“Nikiski has long supported and enjoyed the benefits of the oil and gas industry; however, that does not mean we are willing to stand by and allow the industry to ruin our property, air and water quality or home values in order to have an easy dumping ground,” the letter reads.

A letter submitted to the DEC by resident Paula Bute, obtained through a document request submitted by the Clarion, asks “Why in the world would you consider putting an open waste pit in a populated area?”

Resident Robert Ernst also wrote that he felt the location of the site was inappropriate.

“This site will surely need to be monitored into perpetuity and a rupture of the containment would negatively affect the businesses and residences throughout the heart of Nikiski by contaminating our groundwater,” Ernst wrote. “Who will remediate this site if necessary in 20 years? The private company that is proposing this site will not exist forever.”

Frank Kassik of Kassik’s Brewery wrote that he “stands firmly opposed” to the AIMM site.

“Previous mistakes are and most likely will be repeated such as the Poppy Lane area where groundwater contamination was rampant,” he wrote. “... The only proper method for disposal, as you well know, is grind and inject, however, I’m sure the local oil and gas companies would save a ton of money by just placing it into this pit. Unacceptable!!”

Cook Inletkeeper’s Bob Shavelson commented to the DEC about the site and raised questions about AIMM’s fluid and leachate management and waste acceptance polices.

“Nowhere does the applicant attempt to define where liquids will be disposed, how often they (will) be disposed, what volumes will be generated on a regular basis, or how fluid management will be accomplished in adverse weather conditions,” Shavelson wrote.

He further alleges the company has “nothing that approaches a true plan for ensuring only permitted wastes would enter the facility.”

What DEC is asking of AIMM

In its June 21 letter to AIMM, Emery asked the company to clarify and define several points contained in its operations plan, monitoring plan, closure plan and cost estimate. Among those requests are for AIMM to:

■ Confirm liquid wastes generated at the site would be accepted at a commercial waste water treatment site or at the Kenai waste water treatment facility.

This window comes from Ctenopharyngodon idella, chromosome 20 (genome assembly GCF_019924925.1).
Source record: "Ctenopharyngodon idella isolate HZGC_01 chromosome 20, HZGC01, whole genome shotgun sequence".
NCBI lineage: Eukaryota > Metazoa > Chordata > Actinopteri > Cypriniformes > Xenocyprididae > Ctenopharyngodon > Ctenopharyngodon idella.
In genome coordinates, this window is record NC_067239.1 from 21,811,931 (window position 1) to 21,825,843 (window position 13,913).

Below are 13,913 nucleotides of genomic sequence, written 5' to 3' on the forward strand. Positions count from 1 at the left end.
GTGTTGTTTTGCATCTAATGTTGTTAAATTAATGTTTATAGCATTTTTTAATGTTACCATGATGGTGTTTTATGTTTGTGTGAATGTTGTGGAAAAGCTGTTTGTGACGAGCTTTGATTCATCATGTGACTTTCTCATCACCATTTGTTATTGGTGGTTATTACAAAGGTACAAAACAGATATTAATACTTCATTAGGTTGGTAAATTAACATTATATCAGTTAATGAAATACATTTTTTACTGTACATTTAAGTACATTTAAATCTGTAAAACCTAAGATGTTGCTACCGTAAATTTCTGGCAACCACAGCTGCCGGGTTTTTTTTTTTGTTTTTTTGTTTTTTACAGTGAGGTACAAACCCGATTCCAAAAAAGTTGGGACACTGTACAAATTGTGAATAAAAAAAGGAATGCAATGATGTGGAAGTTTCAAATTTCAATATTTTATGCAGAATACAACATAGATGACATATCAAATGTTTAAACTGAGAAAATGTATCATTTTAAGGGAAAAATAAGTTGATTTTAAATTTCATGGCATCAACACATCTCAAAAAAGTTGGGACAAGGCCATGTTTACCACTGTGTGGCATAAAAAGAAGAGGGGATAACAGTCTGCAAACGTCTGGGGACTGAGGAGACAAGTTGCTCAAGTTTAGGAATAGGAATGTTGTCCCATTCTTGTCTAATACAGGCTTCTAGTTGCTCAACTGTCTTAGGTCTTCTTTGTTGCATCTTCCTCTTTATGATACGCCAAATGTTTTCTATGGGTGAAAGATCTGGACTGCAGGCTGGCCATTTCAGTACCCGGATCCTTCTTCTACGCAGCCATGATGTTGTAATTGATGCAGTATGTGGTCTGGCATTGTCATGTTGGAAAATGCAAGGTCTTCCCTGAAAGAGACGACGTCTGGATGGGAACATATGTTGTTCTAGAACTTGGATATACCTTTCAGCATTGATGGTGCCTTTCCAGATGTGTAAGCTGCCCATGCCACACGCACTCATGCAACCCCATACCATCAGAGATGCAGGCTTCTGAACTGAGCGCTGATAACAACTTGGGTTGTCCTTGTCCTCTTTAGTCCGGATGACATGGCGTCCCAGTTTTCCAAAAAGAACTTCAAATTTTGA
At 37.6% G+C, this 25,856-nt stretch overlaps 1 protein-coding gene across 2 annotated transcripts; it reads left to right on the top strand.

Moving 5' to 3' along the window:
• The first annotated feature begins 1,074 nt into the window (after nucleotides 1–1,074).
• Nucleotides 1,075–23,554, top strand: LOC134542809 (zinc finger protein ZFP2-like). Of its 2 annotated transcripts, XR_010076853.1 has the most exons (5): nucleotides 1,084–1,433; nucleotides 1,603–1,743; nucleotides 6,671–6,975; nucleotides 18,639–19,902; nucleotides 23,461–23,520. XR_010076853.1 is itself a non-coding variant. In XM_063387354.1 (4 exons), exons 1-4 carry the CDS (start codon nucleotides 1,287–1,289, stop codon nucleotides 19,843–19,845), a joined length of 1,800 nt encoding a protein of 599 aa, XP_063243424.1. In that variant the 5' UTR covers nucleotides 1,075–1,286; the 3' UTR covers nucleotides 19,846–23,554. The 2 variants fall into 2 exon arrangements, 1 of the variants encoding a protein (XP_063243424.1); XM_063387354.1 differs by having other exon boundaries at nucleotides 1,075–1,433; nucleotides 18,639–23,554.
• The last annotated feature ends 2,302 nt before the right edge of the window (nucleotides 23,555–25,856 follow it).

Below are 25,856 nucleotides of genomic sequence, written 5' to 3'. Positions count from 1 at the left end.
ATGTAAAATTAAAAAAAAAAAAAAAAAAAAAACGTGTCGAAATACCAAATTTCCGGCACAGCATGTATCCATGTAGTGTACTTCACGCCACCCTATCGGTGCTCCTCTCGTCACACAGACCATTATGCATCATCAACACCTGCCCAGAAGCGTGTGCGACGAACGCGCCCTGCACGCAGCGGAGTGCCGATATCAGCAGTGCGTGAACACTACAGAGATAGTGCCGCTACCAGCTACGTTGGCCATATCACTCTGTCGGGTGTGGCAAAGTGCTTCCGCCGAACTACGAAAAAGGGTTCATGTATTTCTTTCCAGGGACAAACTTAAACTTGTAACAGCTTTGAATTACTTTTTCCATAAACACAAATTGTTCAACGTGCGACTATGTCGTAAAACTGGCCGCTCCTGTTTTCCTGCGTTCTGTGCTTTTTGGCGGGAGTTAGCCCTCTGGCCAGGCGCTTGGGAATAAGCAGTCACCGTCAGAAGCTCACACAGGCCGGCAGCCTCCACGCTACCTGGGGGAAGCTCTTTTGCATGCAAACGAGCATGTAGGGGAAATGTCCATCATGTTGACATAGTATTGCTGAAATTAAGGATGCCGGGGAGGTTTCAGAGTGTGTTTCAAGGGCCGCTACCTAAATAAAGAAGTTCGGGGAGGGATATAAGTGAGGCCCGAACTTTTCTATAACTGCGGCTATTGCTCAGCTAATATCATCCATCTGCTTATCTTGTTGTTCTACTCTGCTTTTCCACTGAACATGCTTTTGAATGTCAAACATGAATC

■ Clear up language copied from AIMM’s original permit for an inert waste pit that was rescinded and mistakenly included in its drilling waste monofill permit.

■ Provide signed and sealed plans for fluid management at the site. Emery said AIMM’s fluid management plan contained in its original permit was insufficient.

■ Update its monthly visual inspection form to reflect all requirements for monitoring, including checking the condition of the cells’ high density polyethylene liners.

■ Expand and include the following tests in its groundwater sampling: calcium, conductivity, diesel range petroleum, gasoline range petroleum, magnesium, mercury, pH levels, sodium, temperature, turbidity and water level.

■ Ensure the top liner proposed to cap the pits, which AIMM proposed to be one-third the thickness of the bottom layer, has the same level of protection as the two bottom layers.

Emery said DEC has also expressed concerns about the amount of financial assurance AIMM can provide if the pits were compromised and a large scale clean up were needed.

“If something were to happen, if this facility were to fail or the operator were to go away, we need a financial assurance from that company that is large enough that if the state needs to come in and close that site or remediate that site there would be monies available for someone else to do that contract work,” he said.

Brian Smith can be reached at